Searching over 5,500,000 cases.

Buy This Entire Record For $7.95

Download the entire decision to receive the complete text, official citation,
docket number, dissents and concurrences, and footnotes for this case.

Learn more about what you receive with purchase of this case.

People v. Holmes





APPEAL from the Circuit Court of Cook County; the Hon. PAUL A. O'MALLEY, Judge, presiding.


Following a bench trial, defendant, Willie Holmes, was found guilty of armed robbery (Ill. Rev. Stat. 1977, ch. 38, par. 18-2). Defendant received a sentence of 10 years imprisonment.

On appeal, defendant presents the following issues for review: (1) whether he was proved guilty of armed robbery beyond a reasonable doubt; (2) whether the trial court properly denied him leave to recall a witness; (3) whether there was probable cause for his arrest; and (4) whether his identification by an eyewitness should have been excluded because of an unnecessarily suggestive showup.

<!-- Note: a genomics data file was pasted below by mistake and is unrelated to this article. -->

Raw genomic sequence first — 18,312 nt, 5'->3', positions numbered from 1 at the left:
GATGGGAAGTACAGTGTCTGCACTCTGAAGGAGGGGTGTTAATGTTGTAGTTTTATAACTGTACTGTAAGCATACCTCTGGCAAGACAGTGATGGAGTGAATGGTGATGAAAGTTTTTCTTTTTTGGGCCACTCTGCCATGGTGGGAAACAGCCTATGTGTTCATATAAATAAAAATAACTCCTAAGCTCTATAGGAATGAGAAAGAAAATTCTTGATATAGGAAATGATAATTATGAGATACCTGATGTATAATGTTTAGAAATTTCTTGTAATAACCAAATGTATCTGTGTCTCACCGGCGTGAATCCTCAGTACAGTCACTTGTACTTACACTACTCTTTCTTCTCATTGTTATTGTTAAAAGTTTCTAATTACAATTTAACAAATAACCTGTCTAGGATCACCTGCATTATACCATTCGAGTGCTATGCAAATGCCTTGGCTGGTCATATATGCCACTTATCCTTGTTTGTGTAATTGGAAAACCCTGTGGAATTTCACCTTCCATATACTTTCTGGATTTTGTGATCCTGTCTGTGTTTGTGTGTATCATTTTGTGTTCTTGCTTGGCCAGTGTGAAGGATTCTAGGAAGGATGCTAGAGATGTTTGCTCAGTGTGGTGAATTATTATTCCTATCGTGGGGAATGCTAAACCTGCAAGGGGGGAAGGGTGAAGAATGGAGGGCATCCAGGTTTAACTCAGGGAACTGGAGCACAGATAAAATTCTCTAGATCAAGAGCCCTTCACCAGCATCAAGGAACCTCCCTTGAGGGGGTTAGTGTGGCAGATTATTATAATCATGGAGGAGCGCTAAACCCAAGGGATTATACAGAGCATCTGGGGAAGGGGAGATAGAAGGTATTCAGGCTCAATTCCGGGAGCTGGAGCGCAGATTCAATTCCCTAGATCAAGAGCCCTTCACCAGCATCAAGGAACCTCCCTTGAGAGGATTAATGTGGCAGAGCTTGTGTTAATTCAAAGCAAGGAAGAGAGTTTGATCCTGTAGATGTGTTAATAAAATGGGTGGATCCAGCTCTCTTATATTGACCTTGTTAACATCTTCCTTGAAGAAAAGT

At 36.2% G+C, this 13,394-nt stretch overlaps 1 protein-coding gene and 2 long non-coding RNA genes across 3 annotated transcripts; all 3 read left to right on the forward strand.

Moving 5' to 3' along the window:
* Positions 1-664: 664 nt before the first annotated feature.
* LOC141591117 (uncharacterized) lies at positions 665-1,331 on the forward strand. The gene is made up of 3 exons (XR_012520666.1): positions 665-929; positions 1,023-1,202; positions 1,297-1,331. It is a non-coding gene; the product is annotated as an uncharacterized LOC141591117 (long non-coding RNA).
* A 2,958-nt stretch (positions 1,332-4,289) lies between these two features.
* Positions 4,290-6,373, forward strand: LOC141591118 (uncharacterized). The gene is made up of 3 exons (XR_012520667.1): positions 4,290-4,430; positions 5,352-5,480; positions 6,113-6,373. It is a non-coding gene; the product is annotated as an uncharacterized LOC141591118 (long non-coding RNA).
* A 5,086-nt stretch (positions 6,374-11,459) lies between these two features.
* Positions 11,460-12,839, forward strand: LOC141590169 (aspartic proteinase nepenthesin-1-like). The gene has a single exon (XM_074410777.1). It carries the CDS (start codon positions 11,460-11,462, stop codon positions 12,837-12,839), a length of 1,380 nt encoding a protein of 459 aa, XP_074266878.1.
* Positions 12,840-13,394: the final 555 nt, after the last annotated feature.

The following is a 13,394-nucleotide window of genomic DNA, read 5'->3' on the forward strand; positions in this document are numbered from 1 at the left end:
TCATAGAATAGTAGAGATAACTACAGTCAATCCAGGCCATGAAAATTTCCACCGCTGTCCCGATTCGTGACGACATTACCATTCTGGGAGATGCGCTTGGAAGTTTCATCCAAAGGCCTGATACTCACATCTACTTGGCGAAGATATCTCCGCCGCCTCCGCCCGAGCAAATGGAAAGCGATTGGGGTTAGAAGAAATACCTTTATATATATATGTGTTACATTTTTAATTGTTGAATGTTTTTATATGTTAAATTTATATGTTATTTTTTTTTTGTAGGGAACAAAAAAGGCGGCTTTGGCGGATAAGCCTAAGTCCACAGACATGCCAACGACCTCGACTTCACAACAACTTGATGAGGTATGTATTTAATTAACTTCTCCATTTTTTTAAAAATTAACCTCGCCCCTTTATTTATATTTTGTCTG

We affirm.

Prior to trial, defendant filed a motion to quash arrest and suppress identification. At the hearing on this motion, defendant Holmes testified that on March 29, 1979, at approximately 9:15 p.m., he was in a tavern, known as McGee's, at 70th Street and Halsted, in Chicago. The police came into the tavern and asked him and Otis McGuire to come outside with them. Once outside, the police handcuffed him and drove him to 67th and Halsted. A lady came out of the tavern at that address, pointed at him, and went back into the tavern. Holmes and McGuire were both handcuffed and standing together when the lady identified him. Thereafter, he was taken to the police station. The witness stated that the police never read him his Miranda rights.

Redic Richardson, Sr., testified that he is the owner of the Tchula Tavern, located at 6745 South Halsted. On January 7, 1979, his tavern was robbed. Redic, Sr., was not present at the time of the robbery, but his son had been a witness. On March 29, 1979, at about 9:15 p.m., Redic, Sr., followed a young man into a tavern at 7000 South Halsted. Redic's son had pointed out the young man as the one who committed the January 7 robbery. The police arrived and defendant was later arrested.